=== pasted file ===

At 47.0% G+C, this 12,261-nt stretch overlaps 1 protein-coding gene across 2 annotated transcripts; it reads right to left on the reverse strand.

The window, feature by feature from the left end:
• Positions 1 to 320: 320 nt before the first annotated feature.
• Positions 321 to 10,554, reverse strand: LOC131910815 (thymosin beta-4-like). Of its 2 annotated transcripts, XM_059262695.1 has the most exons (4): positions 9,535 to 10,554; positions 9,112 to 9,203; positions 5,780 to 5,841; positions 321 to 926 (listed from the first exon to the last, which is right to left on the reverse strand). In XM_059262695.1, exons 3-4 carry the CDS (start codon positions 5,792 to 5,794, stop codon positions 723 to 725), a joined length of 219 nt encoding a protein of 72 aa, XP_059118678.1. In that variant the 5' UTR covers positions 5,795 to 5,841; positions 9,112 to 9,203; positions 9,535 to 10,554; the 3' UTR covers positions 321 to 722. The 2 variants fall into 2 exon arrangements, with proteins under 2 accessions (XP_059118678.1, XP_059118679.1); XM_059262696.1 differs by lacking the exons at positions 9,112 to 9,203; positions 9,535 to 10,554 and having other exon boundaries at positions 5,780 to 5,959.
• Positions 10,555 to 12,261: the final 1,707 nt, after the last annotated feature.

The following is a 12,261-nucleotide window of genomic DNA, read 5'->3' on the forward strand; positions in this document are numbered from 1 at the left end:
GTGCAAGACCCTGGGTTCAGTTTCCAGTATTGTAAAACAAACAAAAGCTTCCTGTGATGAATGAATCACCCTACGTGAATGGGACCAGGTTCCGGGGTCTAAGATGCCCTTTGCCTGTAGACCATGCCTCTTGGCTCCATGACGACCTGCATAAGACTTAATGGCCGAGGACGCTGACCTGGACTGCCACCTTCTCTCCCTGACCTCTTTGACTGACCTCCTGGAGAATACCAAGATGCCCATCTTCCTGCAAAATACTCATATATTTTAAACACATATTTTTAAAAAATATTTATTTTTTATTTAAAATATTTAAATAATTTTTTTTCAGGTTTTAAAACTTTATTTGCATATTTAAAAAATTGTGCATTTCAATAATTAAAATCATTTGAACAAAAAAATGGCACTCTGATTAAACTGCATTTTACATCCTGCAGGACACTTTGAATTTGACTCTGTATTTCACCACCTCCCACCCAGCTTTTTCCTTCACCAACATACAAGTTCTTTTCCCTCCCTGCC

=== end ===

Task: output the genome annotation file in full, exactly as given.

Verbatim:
At 47.0% G+C, this 12,261-nt stretch overlaps 1 protein-coding gene across 2 annotated transcripts; it reads right to left on the reverse strand.

The window, feature by feature from the left end:
• Positions 1 to 320: 320 nt before the first annotated feature.
• Positions 321 to 10,554, reverse strand: LOC131910815 (thymosin beta-4-like). Of its 2 annotated transcripts, XM_059262695.1 has the most exons (4): positions 9,535 to 10,554; positions 9,112 to 9,203; positions 5,780 to 5,841; positions 321 to 926 (listed from the first exon to the last, which is right to left on the reverse strand). In XM_059262695.1, exons 3-4 carry the CDS (start codon positions 5,792 to 5,794, stop codon positions 723 to 725), a joined length of 219 nt encoding a protein of 72 aa, XP_059118678.1. In that variant the 5' UTR covers positions 5,795 to 5,841; positions 9,112 to 9,203; positions 9,535 to 10,554; the 3' UTR covers positions 321 to 722. The 2 variants fall into 2 exon arrangements, with proteins under 2 accessions (XP_059118678.1, XP_059118679.1); XM_059262696.1 differs by lacking the exons at positions 9,112 to 9,203; positions 9,535 to 10,554 and having other exon boundaries at positions 5,780 to 5,959.
• Positions 10,555 to 12,261: the final 1,707 nt, after the last annotated feature.

The following is a 12,261-nucleotide window of genomic DNA, read 5'->3' on the forward strand; positions in this document are numbered from 1 at the left end:
GTGCAAGACCCTGGGTTCAGTTTCCAGTATTGTAAAACAAACAAAAGCTTCCTGTGATGAATGAATCACCCTACGTGAATGGGACCAGGTTCCGGGGTCTAAGATGCCCTTTGCCTGTAGACCATGCCTCTTGGCTCCATGACGACCTGCATAAGACTTAATGGCCGAGGACGCTGACCTGGACTGCCACCTTCTCTCCCTGACCTCTTTGACTGACCTCCTGGAGAATACCAAGATGCCCATCTTCCTGCAAAATACTCATATATTTTAAACACATATTTTTAAAAAATATTTATTTTTTATTTAAAATATTTAAATAATTTTTTTTCAGGTTTTAAAACTTTATTTGCATATTTAAAAAATTGTGCATTTCAATAATTAAAATCATTTGAACAAAAAAATGGCACTCTGATTAAACTGCATTTTACATCCTGCAGGACACTTTGAATTTGACTCTGTATTTCACCACCTCCCACCCAGCTTTTTCCTTCACCAACATACAAGTTCTTTTCCCTCCCTGCC